Nesta puts AI focus on the common good

The potential for using artificial intelligence (AI) to address some of the most serious social challenges of our time seemed clear to the team at Nesta, the innovation foundation. But in order to understand how computer-aided decision-making might be applied they wanted to see how it was already being harnessed in Scotland.

In 2019, Nesta in Scotland set out to find organisations and individuals working with AI to improve social issues such as reducing loneliness or making education more accessible, supporting young people or boosting health.

Nesta’s AI for Good programme attracted applications from more than 70 projects, and £15,000 grants were awarded to seven of them in January 2020. 

“We wanted to understand what was the real lay of the land in Scotland when it comes to AI,” says Adam Lang, head of Nesta in Scotland, which is based at the Bayes Centre in Edinburgh.

“On paper, we have fantastic research institutions in our numerous universities and a supportive government which is developing an AI strategy.

“But we wondered what could be done to harness these technologies for social good and by that we mean delivering benefits to citizens and communities via public services, charities and environmental organisations.

“We, as a team in Scotland, have an interest in digital and technology-driven innovation, so we devised a programme to help us identify, shine a light on and showcase some of those innovators working with AI for social good.”

As a result Nesta found a broad range of projects from across Scotland, covering various sectors, many of them collaborations drawing on academic or commercial expertise in partnership with charities or the public sector.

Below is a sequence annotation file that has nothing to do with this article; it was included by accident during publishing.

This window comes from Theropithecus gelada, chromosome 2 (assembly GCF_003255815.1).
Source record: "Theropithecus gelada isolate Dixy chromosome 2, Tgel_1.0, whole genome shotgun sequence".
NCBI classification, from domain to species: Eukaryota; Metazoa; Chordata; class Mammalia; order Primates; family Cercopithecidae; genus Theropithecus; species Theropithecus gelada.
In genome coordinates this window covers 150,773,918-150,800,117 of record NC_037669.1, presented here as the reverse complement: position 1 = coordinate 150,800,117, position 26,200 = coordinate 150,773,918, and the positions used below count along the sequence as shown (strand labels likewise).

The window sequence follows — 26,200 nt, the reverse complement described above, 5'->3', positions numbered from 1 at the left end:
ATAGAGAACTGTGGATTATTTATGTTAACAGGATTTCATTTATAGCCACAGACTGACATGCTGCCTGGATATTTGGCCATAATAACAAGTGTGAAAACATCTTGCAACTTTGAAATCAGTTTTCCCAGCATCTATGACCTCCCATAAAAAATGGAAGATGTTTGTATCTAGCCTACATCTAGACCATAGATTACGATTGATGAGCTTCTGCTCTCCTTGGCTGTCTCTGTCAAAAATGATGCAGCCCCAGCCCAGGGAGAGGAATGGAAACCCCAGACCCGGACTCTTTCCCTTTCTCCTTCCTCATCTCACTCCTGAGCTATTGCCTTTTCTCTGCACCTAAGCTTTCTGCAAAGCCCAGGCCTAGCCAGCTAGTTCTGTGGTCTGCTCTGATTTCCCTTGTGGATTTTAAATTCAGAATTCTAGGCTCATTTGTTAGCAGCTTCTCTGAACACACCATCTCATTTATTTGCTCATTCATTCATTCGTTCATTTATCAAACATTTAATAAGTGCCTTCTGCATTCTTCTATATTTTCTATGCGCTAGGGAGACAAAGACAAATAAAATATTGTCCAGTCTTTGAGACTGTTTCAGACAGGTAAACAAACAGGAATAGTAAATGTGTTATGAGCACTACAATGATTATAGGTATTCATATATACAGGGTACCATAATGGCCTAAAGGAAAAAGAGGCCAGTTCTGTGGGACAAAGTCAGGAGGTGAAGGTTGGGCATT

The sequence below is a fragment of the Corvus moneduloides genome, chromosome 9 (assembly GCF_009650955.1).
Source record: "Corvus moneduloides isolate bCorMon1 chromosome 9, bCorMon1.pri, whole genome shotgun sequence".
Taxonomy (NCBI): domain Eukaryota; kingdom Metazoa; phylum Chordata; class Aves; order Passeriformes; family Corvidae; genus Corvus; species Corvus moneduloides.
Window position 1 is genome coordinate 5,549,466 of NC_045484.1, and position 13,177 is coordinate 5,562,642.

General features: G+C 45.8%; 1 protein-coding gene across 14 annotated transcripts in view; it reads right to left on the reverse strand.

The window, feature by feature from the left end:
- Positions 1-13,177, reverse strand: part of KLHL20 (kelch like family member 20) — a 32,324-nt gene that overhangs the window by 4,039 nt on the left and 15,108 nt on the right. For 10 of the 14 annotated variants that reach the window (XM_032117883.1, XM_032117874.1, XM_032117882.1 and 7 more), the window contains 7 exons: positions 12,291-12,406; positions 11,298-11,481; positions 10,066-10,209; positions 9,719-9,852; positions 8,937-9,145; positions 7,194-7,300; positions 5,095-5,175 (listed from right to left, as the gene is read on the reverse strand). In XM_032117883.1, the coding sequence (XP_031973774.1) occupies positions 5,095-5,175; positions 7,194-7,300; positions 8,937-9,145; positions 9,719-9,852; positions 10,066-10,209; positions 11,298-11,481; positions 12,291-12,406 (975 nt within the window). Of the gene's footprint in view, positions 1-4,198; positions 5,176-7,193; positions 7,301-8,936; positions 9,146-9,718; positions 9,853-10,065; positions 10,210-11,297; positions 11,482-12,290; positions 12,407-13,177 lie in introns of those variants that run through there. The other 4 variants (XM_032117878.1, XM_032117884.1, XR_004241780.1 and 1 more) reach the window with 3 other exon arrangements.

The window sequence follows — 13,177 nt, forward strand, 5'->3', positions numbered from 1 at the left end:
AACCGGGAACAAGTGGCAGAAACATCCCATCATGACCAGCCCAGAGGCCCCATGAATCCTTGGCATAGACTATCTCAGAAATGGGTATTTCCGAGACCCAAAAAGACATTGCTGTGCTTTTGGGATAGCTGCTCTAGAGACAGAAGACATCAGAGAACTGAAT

“We had over 70 applicants which was an incredible testimony to the breadth and depth of interest,” says Lang.

The grant was only part of the plan; the selected seven projects also received tailored support for their work. Had it not been for the huge disruption of Covid, there was also to have been a programme of public engagement from Nesta. 

“We intended to use our convening power to showcase these works, raising awareness of the different ways AI can be used for social good,” says Lang.

Although the plans were scaled back, the project report has been published and it showcases AI’s potential for social good. 

AI is fast evolving; it is already shaping our world with algorithms determining how we are marketed goods and services on Facebook, Amazon and Google, helping fly planes and in time driving our cars, and Lang sees a key role for Nesta. 

“We are keen to champion the role of citizen engagement in the AI process – not just in how AI is delivered, but how it is designed and developed.

“It is crucial that we continue to challenge ourselves and actively engage in that process in Scotland because otherwise you end up being shaped by it, rather than helping to shape it.”

He points to a project at Heriot-Watt University, which focuses on the existing gender stereotypes of virtual assistants. “I think that is why we were really taken by it. There is always a danger that technology like this can be elitist or exclusionary. The Heriot-Watt project stood out because it was about recognising, from the consumer side of AI, that many of these assistants don’t do well in their interactions. 

“We have to ensure that equity, fairness and inclusion are all part of the development of these tools so we don’t you end up with products that are unintentionally discriminatory.” 

Lang sees a positive future. “There is a real potential for using AI tools and AI systems to help us be smarter and more insightful in terms of addressing the challenges we face in Scotland. If we at Nesta can play a small role with this AI for Good programme and showcase some of the potential, then we’ll consider that to be a win.” 

CASE STUDY: BLACKWOOD HOMES AND CARE 

How smart use of energy data will help people with care needs

The simplest ideas are sometimes the most effective. In the case of Blackwood Homes and Care, it was the notion that a person’s electricity use could flag up the need for help. Blackwood cares for and supports disabled people in 1,500 homes across Scotland and responding to calls for help are an integral part of its role.